Friday, July 8, 2011
When you've got a bunch of these, in season and fresh from the berry patch, how can you not want to preserve them any way you can? The season's so short, after all, the time for perfectly ripe, sweet, delicious berries so fleeting, and the berries themselves are so perishable and disappear so quickly once you start eating them. Sure, one can freeze them (and I certainly did freeze some), but I was looking to try something new, and so, I made my first jam -- nine pints of it, in fact (well, more like nine and a half, but I didn't have any half-pint jars, so that bit went to waste).
This came out pretty good, though I think I'd dial back the sugar a bit, 'cause the fresh berries really didn't need quite so much help. Still, the result was certainly jam in consistency and compared well to store-bought jam in flavor -- though mine smelled and tasted more like fresh berries and less like corn syrup and preservatives.
From the Ball Complete Book of Home Preserving
2-3 quarts strawberries
7 c sugar
4 tbsp lemon juice
1.75 ounces powdered fruit pectin
1. In a large pot (or a canner if you've got one), place your empty canning jars. Fill the jars and the pot with water. Cover and bring to a simmer.
2. In another, smaller pot, place the lids for the jars (not the screw bands, just the lids) and water to cover. Bring to a simmer.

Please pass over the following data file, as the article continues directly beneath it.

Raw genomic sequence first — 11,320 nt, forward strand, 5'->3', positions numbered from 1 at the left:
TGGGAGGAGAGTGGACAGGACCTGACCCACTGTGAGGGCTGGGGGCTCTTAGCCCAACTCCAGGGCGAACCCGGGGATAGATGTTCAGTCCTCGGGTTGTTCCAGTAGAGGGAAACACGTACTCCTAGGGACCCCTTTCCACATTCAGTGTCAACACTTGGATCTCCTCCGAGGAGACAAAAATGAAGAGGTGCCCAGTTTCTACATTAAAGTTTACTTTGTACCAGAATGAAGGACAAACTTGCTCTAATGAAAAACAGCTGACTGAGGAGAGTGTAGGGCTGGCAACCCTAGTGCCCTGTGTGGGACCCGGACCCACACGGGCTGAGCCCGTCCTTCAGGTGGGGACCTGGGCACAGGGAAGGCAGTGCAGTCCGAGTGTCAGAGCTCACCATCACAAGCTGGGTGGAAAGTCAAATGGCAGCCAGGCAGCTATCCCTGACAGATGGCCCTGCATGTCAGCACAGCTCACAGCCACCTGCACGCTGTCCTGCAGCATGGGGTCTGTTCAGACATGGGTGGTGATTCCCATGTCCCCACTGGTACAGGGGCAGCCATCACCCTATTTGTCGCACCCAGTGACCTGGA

3. Measure the sugar into a bowl and set aside.
4. Wash and hull the berries, then crush them with a potato masher a bit at a time, until you have 5 cups of crushed berries. Place them in a large pan.
5. Add the lemon juice, then whisk in the pectin until dissolved.
6. Bring to a full rolling boil, stirring frequently. Add in the sugar all at once and return to a boil while stirring. Boil hard for 1 minute.
7. Remove from the heat and skim off the foam on top.
8. Remove one jar at a time from the canner or pot, dump out the water inside into the pot, place on the counter next to your pan and fill using a canning funnel, leaving a quarter-inch of space at the top and avoiding leaving any air bubbles in the jar (slide a nonmetal utensil in to release them if they form). Wipe the rim of the jar with a damp cloth if necessary. Then, using a magnetic or nonmetalic utensil, remove a lid from their water bath and center it on the jar. Place a screw band on the jar and screw it down until fingertip-tight -- do NOT overtighten. Repeat with more jars until you can't fill another full jar. (Do NOT can less than a full jar -- it won't be safe to eat.)
9. Once all of the jars are filled, lower them into the canner or pot, making sure that they are covered by at least an inch of hot water. Cover the pot and bring to a boil. Boil for 10 minutes. Turn the heat off, wait 5 minutes, then remove the jars, keeping them upright. Place them on a towel in a draft-free place and let cool undisturbed for 24 hours.
10. Remove the screw bands and test the seals. If you press down on a center of a lid and it moves, it didn't process properly and must be either refrigerated for immediate use or reprocessed.